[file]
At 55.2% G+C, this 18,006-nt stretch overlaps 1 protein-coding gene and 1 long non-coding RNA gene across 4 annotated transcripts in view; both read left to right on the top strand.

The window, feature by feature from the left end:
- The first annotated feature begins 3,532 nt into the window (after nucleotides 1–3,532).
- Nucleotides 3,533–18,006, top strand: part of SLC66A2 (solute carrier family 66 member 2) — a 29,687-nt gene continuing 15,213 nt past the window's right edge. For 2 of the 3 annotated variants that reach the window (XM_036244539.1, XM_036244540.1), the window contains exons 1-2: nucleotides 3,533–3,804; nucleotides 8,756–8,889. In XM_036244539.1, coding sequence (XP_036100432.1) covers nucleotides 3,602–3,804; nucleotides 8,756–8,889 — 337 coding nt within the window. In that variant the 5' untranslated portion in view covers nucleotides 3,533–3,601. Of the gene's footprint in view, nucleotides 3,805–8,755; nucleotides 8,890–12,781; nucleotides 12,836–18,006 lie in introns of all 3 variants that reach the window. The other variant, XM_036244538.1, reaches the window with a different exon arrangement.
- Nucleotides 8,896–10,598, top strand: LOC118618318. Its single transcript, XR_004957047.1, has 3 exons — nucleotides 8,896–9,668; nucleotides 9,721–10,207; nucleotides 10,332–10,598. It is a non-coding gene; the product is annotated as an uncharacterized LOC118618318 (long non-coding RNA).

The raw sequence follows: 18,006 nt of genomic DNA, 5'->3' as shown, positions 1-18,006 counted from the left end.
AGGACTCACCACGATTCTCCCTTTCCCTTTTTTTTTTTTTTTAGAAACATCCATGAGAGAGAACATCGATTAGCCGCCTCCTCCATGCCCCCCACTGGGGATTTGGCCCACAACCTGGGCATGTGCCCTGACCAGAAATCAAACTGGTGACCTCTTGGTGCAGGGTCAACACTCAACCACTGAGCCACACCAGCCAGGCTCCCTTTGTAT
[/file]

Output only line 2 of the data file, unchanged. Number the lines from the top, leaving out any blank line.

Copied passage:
The window, feature by feature from the left end: